Housing Bubbleheads: The "Delusional" California Seller

Dr. Housing Bubble looks at an underrated aspect of California's depressed housing market: the seller who is reluctant to plumb the depths of the housing market because he wants so badly to believe he can hold on to his inflated valuations.

One aspect that is largely left out of the California housing market dialogue is the reluctant and often delusional home seller.  The conversation has been dominated by distressed home sales because really this is where the action has occurred.  You also need to realize that most foreclosures, not all of course, but the vast majority of distressed sales occur because people simply do not have the economic means to continue supporting their home payment.  The shadow inventory is a very real indication of this troubling reality.  Yet you also have a cohort of home sellers that are enamored by the peak prices of 2005 and 2006 and somehow want to recapture that incredibly inflated sales price.  Many of these sellers are part of the cohort that bought pre-2000 and still actually carry some equity in their property even after the massive California correction.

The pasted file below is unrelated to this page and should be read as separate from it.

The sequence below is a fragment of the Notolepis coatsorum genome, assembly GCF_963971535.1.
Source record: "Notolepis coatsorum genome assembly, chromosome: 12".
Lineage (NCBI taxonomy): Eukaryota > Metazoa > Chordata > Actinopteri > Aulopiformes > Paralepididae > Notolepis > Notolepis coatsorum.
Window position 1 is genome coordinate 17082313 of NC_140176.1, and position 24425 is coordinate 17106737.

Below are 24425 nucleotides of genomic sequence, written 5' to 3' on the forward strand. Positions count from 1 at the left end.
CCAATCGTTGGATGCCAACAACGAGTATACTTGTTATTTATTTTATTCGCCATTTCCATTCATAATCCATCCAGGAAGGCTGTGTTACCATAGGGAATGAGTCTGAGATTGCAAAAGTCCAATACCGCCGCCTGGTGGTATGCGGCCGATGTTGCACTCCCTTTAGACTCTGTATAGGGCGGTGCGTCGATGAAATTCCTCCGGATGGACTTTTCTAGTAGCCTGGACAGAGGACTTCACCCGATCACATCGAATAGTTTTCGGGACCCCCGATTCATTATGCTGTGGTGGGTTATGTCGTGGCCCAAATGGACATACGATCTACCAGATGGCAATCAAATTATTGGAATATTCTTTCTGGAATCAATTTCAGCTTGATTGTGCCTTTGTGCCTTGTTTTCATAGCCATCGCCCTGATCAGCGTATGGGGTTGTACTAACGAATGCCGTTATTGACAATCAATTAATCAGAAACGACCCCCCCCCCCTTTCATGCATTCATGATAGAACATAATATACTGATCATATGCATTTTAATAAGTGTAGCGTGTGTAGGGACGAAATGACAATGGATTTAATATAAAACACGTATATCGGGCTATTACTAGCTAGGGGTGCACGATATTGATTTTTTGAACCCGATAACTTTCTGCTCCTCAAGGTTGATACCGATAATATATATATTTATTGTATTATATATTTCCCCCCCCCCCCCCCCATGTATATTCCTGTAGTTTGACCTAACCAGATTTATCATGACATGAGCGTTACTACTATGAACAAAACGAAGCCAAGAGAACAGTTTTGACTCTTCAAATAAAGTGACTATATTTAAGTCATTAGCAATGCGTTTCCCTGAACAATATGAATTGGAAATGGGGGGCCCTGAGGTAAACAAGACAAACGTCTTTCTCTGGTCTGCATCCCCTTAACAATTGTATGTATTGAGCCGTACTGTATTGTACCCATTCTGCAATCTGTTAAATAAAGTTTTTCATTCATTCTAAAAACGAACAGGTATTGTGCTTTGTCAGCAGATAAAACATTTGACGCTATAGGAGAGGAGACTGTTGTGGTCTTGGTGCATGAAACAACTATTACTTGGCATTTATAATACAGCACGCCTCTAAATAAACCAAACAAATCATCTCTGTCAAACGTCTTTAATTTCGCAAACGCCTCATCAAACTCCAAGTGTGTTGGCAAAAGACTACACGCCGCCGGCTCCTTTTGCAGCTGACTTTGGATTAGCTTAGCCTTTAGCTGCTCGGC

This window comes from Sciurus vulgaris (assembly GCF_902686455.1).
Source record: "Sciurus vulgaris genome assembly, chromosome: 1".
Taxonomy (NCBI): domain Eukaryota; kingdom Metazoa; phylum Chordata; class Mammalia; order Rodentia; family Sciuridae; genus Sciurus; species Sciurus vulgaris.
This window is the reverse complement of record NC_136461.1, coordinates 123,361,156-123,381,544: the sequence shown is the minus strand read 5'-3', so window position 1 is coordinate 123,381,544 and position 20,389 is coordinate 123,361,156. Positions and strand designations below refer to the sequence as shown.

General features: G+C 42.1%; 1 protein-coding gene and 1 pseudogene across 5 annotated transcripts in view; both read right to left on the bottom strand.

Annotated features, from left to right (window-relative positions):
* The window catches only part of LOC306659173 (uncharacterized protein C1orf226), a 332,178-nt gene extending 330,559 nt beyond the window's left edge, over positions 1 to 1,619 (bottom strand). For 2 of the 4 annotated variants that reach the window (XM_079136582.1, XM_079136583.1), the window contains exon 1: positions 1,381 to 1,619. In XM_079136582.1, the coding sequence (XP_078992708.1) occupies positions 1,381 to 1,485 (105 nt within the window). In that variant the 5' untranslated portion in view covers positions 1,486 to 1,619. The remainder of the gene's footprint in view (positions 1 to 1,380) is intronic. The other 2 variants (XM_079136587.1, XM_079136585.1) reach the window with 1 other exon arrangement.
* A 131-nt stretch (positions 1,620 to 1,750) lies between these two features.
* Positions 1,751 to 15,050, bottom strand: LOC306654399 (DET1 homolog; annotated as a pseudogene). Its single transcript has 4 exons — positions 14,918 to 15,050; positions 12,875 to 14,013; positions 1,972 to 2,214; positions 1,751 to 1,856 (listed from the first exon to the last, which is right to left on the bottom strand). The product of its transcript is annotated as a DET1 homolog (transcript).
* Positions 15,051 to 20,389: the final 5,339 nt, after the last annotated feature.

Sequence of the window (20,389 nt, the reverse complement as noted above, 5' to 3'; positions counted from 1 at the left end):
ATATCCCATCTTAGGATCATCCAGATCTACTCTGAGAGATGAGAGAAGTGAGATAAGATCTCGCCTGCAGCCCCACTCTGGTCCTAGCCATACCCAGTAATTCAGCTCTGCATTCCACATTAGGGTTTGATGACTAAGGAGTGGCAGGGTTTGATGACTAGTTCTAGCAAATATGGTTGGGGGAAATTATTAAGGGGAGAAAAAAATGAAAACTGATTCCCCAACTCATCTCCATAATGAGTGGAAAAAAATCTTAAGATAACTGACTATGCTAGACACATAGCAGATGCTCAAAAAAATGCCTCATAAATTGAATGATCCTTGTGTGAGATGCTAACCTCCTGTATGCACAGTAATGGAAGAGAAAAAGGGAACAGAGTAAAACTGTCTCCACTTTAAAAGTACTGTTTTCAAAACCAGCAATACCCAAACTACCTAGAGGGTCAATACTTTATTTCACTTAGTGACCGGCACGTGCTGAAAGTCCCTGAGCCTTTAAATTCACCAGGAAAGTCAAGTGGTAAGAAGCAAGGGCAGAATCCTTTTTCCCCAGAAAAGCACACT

This has some personal relevance over here at Free Will headquarters as we have begun to seriously look into buying a home (with the idea of making a buy within the next 2 years). Here in the Peninsula/Silicon Valley area, you can find plenty of homes selling for around $300,000 - so long as you don't mind living in East Palo Alto. You can also find plenty of homes priced to the north of $900,000 - and these are regular houses, not mansions. But - and I think this is part of what the Doctor is describing - there is very little in between, which is odd because (1) the Bay Area economy is not exactly booming and (2) there aren't a lot of people running around who can pay around $1M for a freakin' house. But, if you pay attention, you can see that homes stay on the market for weeks and that the price will drop quite a bit, although not so quickly that you can imagine someone with a normal middle class income committing to buy.

The housing bubble didn't just mess with people's finances. It also messed with their heads.

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